“To Fry Tomatoes”: Sarah Rutledge Mixes Up a Few New World Foods

Sarah Rutledge's cookbook, The Carolina Housewife, surprised me the other day. Try as I might, I could only find one recipe for pork in the whole book! "Ham Toast," on page 75. I kid you not. "Meat" seems to be beef or veal. That's it. Ms. Rutledge's book did include a number of vegetable recipes,…

Introducing Sarah Rutledge, a Cookbook Author You’re Going to Get to Know Very Well!

I'd like to introduce you a most interesting woman, Sarah Rutledge. Call her Miss Sally, as did her kin and her friends. She wrote a cookbook, The Carolina Housewife, published in 1847, which tells a most remarkable story. Unlike Mary Randolph's The Virginia Housewife (1824), which tended to focus more on the victuals cooked and…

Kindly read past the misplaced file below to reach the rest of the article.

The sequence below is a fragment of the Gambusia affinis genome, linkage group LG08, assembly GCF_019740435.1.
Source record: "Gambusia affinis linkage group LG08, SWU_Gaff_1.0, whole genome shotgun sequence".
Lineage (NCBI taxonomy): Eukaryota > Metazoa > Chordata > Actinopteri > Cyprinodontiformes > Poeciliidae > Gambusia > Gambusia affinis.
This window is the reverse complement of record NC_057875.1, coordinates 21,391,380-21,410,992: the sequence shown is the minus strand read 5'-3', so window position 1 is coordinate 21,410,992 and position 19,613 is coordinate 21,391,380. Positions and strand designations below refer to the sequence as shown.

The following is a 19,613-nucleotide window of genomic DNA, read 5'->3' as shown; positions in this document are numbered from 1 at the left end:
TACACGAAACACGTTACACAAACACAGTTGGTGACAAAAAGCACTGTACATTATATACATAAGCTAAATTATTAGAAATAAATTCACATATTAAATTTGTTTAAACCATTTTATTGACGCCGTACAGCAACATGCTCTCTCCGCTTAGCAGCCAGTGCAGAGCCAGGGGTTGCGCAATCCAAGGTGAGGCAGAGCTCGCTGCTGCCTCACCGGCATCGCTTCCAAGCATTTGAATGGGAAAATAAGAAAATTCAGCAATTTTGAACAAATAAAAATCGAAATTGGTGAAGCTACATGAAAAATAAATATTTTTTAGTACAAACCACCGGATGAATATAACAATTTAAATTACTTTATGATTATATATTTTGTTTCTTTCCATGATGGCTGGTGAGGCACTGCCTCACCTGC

Speaking of France …

You're not supposed to begin a piece of writing with a question. Why not? No idea, except that the "experts" seem to think that it's an easy way out. "You can do better," they say. So what was my question? Oh yes. Why is traditional French food so terribly unpopular at the moment? Many authors…

American Cookbooks: History 101 (II)

Continued from April 28, 2009: By the 1820s other cookbooks followed, The Virginia Housewife among them, written by Mary Randolph, a member of one of Virginia's first families. These cookbooks were different from what we know today. They failed to mention of the size of the dishes used in baking, the number of portions the…